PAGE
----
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196 Vertical Windows

(#3123) 196 Vertical Windows

196 Vertical Windows

The purpose of this article is to explain how the iC96 compiler and the RL96 linker use the WSR. The reader needs to already have a basic knowledge of how the verticalwindow works. To find out more information on how vertical windows work read the 1991 edition of the 16-Bit Embedded Controller's Handbook, Order No. 270640, pages 5-15 through 5-17.

There is a compiler control on the iC96 compiler called `windows' that generates code in the prolog and epilog of a function that saves and restores the Window's Select Register (WSR).

PROLOG Example:

EPILOG Example:

This allows the programmer to freely change the WSR to access any vertical window he or she wants to. See the iC-96 User's Guide, Order Number 481195-004, page 3-78 for more information on the compiler control.

The linker has two controls that effect the use of the WSR. These controls are `register ` and `windows' controls, the `Register' control tells the linker how many registers there are (1Ah -0FFh or 1Ah - 1FFh).

The linker first locates global registers in low register addresses (starting at 24H) and then locates the local register variables in an "overlay register segment" (oseg).

With the `windows' control, the linker checks for the largest vertical window that can be used after global register allocation. Then the linker places the overlay registers in the first vertical window whose address is above 0FFH. When the linker has filled that vertical window register space it then increments ?WSR to the next vertical window and finishes locating the overlay registers. If you use the `windows' control you must also use the `register' control.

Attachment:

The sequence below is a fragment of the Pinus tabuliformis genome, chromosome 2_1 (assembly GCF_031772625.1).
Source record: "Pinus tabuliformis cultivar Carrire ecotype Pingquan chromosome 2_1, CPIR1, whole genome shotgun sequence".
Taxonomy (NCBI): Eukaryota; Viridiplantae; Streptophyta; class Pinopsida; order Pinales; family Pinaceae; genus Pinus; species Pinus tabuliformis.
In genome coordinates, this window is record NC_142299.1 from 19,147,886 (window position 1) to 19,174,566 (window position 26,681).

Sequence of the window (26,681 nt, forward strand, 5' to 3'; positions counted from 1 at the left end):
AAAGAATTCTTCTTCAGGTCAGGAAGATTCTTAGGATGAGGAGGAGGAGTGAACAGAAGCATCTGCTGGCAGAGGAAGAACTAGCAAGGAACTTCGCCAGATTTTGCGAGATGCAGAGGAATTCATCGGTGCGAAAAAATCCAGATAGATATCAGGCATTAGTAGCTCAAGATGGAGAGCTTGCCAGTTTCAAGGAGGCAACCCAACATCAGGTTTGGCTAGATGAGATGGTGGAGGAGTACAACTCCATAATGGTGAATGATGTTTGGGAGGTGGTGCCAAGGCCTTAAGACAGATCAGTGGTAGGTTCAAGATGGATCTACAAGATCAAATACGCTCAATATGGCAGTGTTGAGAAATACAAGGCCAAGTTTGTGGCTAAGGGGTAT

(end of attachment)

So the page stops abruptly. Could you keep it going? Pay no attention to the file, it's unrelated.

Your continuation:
The question often arises "How can the user allocate specific window registers for specific tasks?" I do not know of a way to have vertical windows saved for tasks switching.

By using the `locate' pragma and compiling with `window' control and either the model KR or KC control, the user can locate global variables for specific modules into the specific vertical windows . The programmer must keep track of the WSR changes throughout the code generated. After defining the global registers, the user would locate them in the vertical window. For instance, if using a 32-byte vertical window, locate global variables between 00EH to 00FFH. If you use a 64-byte vertical window, use the address range between 00C0H to 00FFH. If you use a 128-byte vertical window, then use the address range 0080h to 00FFH. The compiler will generate code that uses 8-bit addresses to access those global variables. Now the programmer must keep track of the WSR settings to insure the correct variables get used.

The compiler will compile with zero errors and zero warnings, but the linker will issue warnings. The object file that is generated is good even though the linker issued warnings. There will be problems when debugging this code with a symbolic debugger or emulator, since the same address has multiple symbol names. DO NOT use the `windows' control at link time. The programmer is left to his own experimenting to find out what will work and what will not work.

For more information on vertical windows check iC96 User's Guide, page 3-78 and the MCS-96 Utilities User's Guide, Order No. 122355-004, pages 2-17 through 2-19, 2-56, and 2-69.

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